Conflict in the Workplace by the Numbers

This is the first article in my Secrets of Conflict Resolution blog series.  The series is based on my presentation of the same name that I presented at Nebraska.Code().

The agenda for this series is:

  1. Conflict in the Workplace by the Number
  2. Conflict Resolution: Setting the Stage
  3. Approaches to Conflict Resolution: Collaborating
  4. Approaches to Conflict Resolution: Compromising
  5. Approaches to Conflict Resolution: Smoothing
  6. Approaches to Conflict Resolution: Forcing
  7. Approaches to Conflict Resolution: Withdrawal
  8. Understanding Group Dynamics
  9. Managing Conflict: 10 Tips to make you a Conflict Resolution Superstar

Conflict in the Workplace by the Numbers

I’m a numbers guy. Saying something needs to be done or something is a problem is hard to quantify without numbers to back you up. So let’s look at some key numbers surrounding the topic of conflict in the workplace.

It is pretty rare to work in an organization where there is no conflict or strife. Surveys show us that 85% of U.S. employees have experience conflict and spend 2.8 hours per week dealing with it. This causes significant loss of organizational productivity ending up costing companies $359 billion a year in lost productivity.

Think about that for a second. Every year, companies lose $359 billion in productivity because employees have a hard time getting along. That represents 2% of the United States’ gross domestic product and would rank 31st in the International Monetary Fund’s list of counties by GDP. That is also more money than the bottom 70 countries produced in 2015.
Along with those numbers, 27% of employees witnessed personal attacks and 25% say avoiding conflict resulted in sickness and/or absences.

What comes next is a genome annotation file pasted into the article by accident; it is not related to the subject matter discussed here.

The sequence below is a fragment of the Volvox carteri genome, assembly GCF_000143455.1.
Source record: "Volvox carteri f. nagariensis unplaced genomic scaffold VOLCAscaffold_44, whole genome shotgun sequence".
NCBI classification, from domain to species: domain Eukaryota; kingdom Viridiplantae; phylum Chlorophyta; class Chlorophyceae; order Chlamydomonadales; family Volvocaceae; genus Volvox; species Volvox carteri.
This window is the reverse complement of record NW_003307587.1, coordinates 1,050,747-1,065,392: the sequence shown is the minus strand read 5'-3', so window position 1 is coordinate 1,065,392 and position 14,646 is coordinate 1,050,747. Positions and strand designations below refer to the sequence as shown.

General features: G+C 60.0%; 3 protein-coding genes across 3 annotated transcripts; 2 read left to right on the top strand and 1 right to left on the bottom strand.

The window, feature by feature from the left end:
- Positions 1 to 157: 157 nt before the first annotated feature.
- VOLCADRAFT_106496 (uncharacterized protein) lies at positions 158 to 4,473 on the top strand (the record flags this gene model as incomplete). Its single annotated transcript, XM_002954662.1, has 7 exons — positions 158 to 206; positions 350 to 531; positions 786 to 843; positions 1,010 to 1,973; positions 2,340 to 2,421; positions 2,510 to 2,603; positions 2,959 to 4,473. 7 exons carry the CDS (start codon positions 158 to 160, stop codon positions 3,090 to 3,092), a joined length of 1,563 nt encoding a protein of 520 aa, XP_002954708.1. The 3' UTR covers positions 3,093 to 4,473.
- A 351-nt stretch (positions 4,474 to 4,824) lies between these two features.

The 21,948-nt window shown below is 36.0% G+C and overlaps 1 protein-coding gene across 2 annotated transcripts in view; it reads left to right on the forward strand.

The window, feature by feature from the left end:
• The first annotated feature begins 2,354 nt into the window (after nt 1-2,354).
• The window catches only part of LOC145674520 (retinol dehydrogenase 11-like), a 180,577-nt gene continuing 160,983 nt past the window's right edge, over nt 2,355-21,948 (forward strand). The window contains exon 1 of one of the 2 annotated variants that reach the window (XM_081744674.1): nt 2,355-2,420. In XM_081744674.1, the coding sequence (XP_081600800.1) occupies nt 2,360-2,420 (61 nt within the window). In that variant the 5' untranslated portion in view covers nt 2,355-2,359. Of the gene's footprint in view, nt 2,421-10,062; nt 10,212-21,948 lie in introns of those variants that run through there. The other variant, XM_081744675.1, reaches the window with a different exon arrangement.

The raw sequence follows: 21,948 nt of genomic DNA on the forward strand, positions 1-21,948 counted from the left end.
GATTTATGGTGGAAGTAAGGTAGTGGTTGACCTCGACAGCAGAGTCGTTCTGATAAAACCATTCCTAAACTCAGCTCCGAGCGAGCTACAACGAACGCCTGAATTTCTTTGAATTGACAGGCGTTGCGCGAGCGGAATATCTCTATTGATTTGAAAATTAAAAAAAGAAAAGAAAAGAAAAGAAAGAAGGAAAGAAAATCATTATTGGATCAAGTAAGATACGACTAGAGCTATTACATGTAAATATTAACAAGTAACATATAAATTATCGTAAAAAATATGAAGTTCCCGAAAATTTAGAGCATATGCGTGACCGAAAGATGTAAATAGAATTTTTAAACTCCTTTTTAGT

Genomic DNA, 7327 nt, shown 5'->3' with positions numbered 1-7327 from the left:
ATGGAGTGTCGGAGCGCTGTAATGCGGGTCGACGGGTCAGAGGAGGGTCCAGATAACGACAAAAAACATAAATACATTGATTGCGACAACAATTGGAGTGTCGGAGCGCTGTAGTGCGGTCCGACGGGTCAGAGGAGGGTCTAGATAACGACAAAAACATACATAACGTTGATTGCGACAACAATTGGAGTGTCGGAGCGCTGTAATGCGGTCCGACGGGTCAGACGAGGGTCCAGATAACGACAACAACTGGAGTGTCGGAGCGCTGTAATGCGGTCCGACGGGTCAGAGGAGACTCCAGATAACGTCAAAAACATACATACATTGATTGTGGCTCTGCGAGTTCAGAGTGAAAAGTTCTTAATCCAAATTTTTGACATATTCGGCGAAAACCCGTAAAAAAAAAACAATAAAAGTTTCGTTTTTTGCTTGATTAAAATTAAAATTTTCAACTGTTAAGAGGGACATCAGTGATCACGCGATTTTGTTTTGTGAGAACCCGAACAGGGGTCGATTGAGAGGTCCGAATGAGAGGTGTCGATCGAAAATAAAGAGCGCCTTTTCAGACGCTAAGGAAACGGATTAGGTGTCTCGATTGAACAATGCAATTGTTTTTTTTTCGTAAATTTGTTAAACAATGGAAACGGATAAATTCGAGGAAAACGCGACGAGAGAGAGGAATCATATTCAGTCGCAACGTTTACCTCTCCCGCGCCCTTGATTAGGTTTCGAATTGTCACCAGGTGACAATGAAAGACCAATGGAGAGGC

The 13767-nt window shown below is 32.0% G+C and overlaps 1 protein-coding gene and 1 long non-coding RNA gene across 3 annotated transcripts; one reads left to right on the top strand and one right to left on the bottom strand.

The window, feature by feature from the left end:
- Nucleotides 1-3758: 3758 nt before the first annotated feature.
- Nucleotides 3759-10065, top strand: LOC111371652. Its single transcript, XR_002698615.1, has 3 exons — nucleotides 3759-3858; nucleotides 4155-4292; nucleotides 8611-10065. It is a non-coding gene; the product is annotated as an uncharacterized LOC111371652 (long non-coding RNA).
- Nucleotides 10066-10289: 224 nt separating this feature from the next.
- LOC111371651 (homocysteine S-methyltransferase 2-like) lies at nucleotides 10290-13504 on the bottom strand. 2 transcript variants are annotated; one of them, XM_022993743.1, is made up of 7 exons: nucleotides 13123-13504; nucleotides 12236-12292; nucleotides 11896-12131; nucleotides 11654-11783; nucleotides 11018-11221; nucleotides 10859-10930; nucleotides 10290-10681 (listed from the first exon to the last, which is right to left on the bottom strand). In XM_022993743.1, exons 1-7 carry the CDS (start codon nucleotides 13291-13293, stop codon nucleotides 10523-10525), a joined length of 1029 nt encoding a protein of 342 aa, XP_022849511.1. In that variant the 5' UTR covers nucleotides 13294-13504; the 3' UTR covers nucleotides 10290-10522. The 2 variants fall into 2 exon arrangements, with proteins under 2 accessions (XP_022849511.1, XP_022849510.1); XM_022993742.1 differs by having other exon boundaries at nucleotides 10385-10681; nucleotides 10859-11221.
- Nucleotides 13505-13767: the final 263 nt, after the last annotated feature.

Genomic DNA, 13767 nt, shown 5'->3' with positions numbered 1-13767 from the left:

That is good evidence that we need to address conflict within the workplace. Interesting, 31% of managers think they handle conflict effectively while 78% of employees do not think their managers handle conflict effectively.

The silver lining in all of is that 95% of those who receive training say it is the biggest driver for success. That means that there are ways to improve the solution, we just need to get people trained. And there is the rub as nearly 60% have never received training.

One last number to share: I have shown that conflict costs companies lost productivity and there are associated costs with that conflict. But conflict is is also a necessary evil and 75% of employees report positive outcomes from conflict that would have NOT been realized without the conflict. Just think about it, have you have ever had a disagreement about what technology or implementation to use for a solution? Has that disagreement ever gotten a bit bitter and/or heated? Well that is conflict and it probably resulted in the group coming up with the right technology or implementation to use for that solution. So while we need to control conflict, some conflict is not only natural but needed.

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